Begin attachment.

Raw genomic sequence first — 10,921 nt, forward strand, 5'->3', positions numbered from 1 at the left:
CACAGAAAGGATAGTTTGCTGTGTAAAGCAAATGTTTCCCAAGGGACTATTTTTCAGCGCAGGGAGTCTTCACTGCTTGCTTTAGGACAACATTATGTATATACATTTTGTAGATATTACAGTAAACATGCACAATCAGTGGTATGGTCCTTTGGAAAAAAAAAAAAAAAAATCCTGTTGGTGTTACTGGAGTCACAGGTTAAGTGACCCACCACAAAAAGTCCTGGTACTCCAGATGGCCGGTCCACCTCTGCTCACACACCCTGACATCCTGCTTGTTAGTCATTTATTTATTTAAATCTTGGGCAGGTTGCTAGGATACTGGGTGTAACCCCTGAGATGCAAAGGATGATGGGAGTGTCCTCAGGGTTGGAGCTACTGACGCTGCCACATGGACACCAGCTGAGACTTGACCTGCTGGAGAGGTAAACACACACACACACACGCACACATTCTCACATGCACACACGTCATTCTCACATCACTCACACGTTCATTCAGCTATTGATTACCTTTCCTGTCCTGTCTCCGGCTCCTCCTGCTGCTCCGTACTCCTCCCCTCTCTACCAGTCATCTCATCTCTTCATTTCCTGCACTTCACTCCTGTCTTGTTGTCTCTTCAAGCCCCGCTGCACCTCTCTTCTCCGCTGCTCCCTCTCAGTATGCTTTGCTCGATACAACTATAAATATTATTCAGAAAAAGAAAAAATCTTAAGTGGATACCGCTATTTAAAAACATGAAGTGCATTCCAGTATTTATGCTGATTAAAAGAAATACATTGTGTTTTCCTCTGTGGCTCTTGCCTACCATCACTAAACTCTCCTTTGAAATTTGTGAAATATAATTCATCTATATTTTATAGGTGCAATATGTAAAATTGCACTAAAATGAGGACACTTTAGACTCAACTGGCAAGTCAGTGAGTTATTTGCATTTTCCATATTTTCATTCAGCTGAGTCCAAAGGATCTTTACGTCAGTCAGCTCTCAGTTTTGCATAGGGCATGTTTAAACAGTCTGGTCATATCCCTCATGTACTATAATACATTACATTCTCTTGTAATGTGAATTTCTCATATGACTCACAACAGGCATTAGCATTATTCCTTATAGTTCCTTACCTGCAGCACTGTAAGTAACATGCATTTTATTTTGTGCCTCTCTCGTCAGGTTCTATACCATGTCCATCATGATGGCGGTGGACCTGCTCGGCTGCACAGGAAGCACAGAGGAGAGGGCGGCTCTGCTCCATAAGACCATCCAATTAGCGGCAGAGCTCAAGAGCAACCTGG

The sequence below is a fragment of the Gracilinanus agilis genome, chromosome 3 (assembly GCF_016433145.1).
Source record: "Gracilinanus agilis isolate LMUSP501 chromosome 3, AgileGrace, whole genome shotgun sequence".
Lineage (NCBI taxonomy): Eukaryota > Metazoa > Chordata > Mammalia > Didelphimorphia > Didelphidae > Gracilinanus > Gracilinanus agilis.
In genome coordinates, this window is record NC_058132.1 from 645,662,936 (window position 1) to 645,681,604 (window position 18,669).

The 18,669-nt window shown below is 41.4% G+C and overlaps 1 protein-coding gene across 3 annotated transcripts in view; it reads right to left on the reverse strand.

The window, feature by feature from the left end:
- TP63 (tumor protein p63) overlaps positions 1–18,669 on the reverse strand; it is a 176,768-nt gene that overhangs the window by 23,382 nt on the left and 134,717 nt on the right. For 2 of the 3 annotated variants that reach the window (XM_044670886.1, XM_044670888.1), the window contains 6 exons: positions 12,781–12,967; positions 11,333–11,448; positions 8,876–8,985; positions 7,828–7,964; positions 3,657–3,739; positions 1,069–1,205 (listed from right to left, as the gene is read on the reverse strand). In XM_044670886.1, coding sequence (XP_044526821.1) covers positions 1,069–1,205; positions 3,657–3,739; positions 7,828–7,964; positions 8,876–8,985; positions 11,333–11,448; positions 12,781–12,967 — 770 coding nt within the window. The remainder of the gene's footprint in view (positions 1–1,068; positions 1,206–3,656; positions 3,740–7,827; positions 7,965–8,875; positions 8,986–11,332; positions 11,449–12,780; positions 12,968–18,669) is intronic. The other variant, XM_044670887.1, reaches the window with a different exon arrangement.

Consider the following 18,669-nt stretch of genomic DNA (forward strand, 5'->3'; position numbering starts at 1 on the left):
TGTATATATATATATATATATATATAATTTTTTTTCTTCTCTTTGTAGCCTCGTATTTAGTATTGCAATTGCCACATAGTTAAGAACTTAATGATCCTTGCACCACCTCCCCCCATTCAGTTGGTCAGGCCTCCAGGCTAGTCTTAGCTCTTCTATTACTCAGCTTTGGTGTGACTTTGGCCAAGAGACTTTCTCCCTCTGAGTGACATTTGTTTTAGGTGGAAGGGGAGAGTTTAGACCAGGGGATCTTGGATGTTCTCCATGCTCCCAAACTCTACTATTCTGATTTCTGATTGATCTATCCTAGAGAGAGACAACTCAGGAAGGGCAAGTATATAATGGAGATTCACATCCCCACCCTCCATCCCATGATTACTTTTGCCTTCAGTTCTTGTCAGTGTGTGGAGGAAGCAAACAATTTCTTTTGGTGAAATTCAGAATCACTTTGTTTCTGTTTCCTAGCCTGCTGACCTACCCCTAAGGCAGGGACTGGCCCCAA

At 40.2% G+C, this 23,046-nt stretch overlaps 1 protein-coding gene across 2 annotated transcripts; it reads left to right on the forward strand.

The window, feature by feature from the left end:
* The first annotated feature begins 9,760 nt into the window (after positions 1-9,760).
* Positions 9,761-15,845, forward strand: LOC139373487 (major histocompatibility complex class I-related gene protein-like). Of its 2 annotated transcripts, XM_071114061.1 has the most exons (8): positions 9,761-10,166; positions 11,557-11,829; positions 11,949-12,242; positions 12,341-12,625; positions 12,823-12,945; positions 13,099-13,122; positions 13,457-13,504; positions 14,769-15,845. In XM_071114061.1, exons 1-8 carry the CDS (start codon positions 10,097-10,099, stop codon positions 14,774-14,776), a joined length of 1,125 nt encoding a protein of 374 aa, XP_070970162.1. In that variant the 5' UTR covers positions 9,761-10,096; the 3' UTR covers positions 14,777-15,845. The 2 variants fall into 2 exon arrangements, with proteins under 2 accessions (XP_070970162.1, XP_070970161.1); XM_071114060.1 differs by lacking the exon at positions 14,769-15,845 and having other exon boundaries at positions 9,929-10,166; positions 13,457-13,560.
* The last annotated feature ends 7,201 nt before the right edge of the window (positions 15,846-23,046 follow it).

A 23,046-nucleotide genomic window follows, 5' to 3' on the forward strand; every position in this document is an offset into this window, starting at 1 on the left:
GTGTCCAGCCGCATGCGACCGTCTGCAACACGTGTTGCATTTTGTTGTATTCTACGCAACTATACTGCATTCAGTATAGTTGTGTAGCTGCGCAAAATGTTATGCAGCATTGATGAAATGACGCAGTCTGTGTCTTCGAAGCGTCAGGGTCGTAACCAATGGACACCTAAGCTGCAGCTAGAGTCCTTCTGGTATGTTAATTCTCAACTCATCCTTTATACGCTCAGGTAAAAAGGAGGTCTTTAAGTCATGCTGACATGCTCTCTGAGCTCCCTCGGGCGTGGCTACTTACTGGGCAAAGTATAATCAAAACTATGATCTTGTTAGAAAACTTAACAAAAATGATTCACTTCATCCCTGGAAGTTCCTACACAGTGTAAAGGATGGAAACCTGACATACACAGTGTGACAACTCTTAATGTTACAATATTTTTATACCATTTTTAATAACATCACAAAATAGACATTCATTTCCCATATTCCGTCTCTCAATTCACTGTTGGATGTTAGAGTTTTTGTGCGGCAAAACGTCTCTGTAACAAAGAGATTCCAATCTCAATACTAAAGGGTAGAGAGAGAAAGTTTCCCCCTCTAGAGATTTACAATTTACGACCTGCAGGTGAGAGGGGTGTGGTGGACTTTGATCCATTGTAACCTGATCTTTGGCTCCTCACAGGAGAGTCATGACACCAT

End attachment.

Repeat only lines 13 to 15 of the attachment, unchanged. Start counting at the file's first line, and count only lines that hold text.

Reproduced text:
The window, feature by feature from the left end:
* The first annotated feature begins 9,760 nt into the window (after positions 1-9,760).
* Positions 9,761-15,845, forward strand: LOC139373487 (major histocompatibility complex class I-related gene protein-like). Of its 2 annotated transcripts, XM_071114061.1 has the most exons (8): positions 9,761-10,166; positions 11,557-11,829; positions 11,949-12,242; positions 12,341-12,625; positions 12,823-12,945; positions 13,099-13,122; positions 13,457-13,504; positions 14,769-15,845. In XM_071114061.1, exons 1-8 carry the CDS (start codon positions 10,097-10,099, stop codon positions 14,774-14,776), a joined length of 1,125 nt encoding a protein of 374 aa, XP_070970162.1. In that variant the 5' UTR covers positions 9,761-10,096; the 3' UTR covers positions 14,777-15,845. The 2 variants fall into 2 exon arrangements, with proteins under 2 accessions (XP_070970162.1, XP_070970161.1); XM_071114060.1 differs by lacking the exon at positions 14,769-15,845 and having other exon boundaries at positions 9,929-10,166; positions 13,457-13,560.